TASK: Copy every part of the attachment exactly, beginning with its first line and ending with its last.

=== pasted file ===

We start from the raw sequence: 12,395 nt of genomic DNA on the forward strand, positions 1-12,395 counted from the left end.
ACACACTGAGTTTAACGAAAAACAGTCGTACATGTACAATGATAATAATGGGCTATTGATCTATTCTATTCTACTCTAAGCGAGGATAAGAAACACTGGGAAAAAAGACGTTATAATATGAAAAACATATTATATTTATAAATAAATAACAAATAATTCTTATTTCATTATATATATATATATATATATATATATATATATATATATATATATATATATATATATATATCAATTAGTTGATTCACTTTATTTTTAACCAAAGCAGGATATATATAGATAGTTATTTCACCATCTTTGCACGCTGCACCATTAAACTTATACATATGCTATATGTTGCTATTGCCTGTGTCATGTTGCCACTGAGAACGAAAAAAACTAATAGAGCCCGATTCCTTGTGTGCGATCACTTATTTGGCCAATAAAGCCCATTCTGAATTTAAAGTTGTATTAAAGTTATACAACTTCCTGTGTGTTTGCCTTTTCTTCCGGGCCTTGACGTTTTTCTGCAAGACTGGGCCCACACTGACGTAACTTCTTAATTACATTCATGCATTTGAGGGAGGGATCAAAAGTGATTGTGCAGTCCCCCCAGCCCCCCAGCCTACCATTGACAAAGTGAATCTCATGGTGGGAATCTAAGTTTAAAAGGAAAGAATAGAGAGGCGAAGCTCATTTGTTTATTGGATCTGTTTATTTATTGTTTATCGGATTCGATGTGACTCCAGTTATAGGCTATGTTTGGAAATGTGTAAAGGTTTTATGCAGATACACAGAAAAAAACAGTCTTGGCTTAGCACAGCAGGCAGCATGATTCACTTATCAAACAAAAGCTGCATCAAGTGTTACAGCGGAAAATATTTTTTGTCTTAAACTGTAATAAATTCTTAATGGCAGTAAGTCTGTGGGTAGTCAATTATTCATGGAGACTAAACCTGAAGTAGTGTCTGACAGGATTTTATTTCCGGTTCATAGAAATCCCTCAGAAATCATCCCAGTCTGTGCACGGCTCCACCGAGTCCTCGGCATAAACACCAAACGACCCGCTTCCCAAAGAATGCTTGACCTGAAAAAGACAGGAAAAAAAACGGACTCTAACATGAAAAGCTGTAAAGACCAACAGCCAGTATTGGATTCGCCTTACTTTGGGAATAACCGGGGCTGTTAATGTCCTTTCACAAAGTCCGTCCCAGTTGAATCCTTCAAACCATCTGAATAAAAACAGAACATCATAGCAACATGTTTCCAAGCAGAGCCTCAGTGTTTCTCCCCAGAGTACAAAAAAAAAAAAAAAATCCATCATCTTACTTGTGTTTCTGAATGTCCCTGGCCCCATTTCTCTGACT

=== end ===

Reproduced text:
We start from the raw sequence: 12,395 nt of genomic DNA on the forward strand, positions 1-12,395 counted from the left end.
ACACACTGAGTTTAACGAAAAACAGTCGTACATGTACAATGATAATAATGGGCTATTGATCTATTCTATTCTACTCTAAGCGAGGATAAGAAACACTGGGAAAAAAGACGTTATAATATGAAAAACATATTATATTTATAAATAAATAACAAATAATTCTTATTTCATTATATATATATATATATATATATATATATATATATATATATATATATATATATATATATATCAATTAGTTGATTCACTTTATTTTTAACCAAAGCAGGATATATATAGATAGTTATTTCACCATCTTTGCACGCTGCACCATTAAACTTATACATATGCTATATGTTGCTATTGCCTGTGTCATGTTGCCACTGAGAACGAAAAAAACTAATAGAGCCCGATTCCTTGTGTGCGATCACTTATTTGGCCAATAAAGCCCATTCTGAATTTAAAGTTGTATTAAAGTTATACAACTTCCTGTGTGTTTGCCTTTTCTTCCGGGCCTTGACGTTTTTCTGCAAGACTGGGCCCACACTGACGTAACTTCTTAATTACATTCATGCATTTGAGGGAGGGATCAAAAGTGATTGTGCAGTCCCCCCAGCCCCCCAGCCTACCATTGACAAAGTGAATCTCATGGTGGGAATCTAAGTTTAAAAGGAAAGAATAGAGAGGCGAAGCTCATTTGTTTATTGGATCTGTTTATTTATTGTTTATCGGATTCGATGTGACTCCAGTTATAGGCTATGTTTGGAAATGTGTAAAGGTTTTATGCAGATACACAGAAAAAAACAGTCTTGGCTTAGCACAGCAGGCAGCATGATTCACTTATCAAACAAAAGCTGCATCAAGTGTTACAGCGGAAAATATTTTTTGTCTTAAACTGTAATAAATTCTTAATGGCAGTAAGTCTGTGGGTAGTCAATTATTCATGGAGACTAAACCTGAAGTAGTGTCTGACAGGATTTTATTTCCGGTTCATAGAAATCCCTCAGAAATCATCCCAGTCTGTGCACGGCTCCACCGAGTCCTCGGCATAAACACCAAACGACCCGCTTCCCAAAGAATGCTTGACCTGAAAAAGACAGGAAAAAAAACGGACTCTAACATGAAAAGCTGTAAAGACCAACAGCCAGTATTGGATTCGCCTTACTTTGGGAATAACCGGGGCTGTTAATGTCCTTTCACAAAGTCCGTCCCAGTTGAATCCTTCAAACCATCTGAATAAAAACAGAACATCATAGCAACATGTTTCCAAGCAGAGCCTCAGTGTTTCTCCCCAGAGTACAAAAAAAAAAAAAAAATCCATCATCTTACTTGTGTTTCTGAATGTCCCTGGCCCCATTTCTCTGACT